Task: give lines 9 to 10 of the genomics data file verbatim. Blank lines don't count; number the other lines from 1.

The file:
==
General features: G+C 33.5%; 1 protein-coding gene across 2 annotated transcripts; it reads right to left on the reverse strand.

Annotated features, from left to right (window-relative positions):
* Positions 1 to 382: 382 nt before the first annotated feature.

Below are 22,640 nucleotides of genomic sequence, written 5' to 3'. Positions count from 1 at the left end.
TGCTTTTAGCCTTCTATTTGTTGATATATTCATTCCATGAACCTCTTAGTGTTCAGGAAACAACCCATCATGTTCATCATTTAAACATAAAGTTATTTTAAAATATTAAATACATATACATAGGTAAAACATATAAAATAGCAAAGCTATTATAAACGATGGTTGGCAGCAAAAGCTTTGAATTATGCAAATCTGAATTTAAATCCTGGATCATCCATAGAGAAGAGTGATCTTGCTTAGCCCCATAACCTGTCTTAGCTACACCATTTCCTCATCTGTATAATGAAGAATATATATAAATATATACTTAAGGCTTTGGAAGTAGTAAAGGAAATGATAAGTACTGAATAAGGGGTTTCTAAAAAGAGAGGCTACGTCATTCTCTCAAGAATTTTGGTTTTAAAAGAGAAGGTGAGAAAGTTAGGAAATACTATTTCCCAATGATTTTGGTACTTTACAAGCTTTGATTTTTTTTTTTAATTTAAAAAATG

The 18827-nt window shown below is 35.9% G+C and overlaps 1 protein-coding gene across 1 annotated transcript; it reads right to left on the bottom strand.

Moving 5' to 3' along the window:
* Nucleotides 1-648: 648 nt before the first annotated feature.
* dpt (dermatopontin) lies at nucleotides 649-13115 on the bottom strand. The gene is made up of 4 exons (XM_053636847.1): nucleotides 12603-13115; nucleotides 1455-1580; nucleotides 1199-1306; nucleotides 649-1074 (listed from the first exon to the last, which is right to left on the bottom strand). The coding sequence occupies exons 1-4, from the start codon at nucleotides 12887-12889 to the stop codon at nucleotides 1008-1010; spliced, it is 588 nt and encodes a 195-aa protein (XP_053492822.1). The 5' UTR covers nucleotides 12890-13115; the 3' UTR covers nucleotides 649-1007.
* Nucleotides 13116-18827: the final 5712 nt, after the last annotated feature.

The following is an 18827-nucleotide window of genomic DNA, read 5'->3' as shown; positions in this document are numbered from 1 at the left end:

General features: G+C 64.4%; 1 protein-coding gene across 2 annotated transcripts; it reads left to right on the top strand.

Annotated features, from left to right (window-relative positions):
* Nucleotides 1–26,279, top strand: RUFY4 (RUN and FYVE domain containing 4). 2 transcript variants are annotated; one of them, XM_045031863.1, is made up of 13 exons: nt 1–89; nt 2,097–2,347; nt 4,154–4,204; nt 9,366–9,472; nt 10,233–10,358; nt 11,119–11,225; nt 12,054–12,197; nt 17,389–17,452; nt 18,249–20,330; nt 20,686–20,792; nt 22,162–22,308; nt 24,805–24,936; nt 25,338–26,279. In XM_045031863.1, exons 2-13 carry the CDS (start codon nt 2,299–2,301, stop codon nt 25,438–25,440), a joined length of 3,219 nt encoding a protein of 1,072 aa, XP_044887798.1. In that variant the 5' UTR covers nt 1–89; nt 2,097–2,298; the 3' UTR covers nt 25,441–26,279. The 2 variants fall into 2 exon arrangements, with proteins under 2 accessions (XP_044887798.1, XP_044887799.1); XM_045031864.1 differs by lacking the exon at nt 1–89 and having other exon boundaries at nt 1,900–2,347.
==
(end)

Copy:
* dpt (dermatopontin) lies at nucleotides 649-13115 on the bottom strand. The gene is made up of 4 exons (XM_053636847.1): nucleotides 12603-13115; nucleotides 1455-1580; nucleotides 1199-1306; nucleotides 649-1074 (listed from the first exon to the last, which is right to left on the bottom strand). The coding sequence occupies exons 1-4, from the start codon at nucleotides 12887-12889 to the stop codon at nucleotides 1008-1010; spliced, it is 588 nt and encodes a 195-aa protein (XP_053492822.1). The 5' UTR covers nucleotides 12890-13115; the 3' UTR covers nucleotides 649-1007.
* Nucleotides 13116-18827: the final 5712 nt, after the last annotated feature.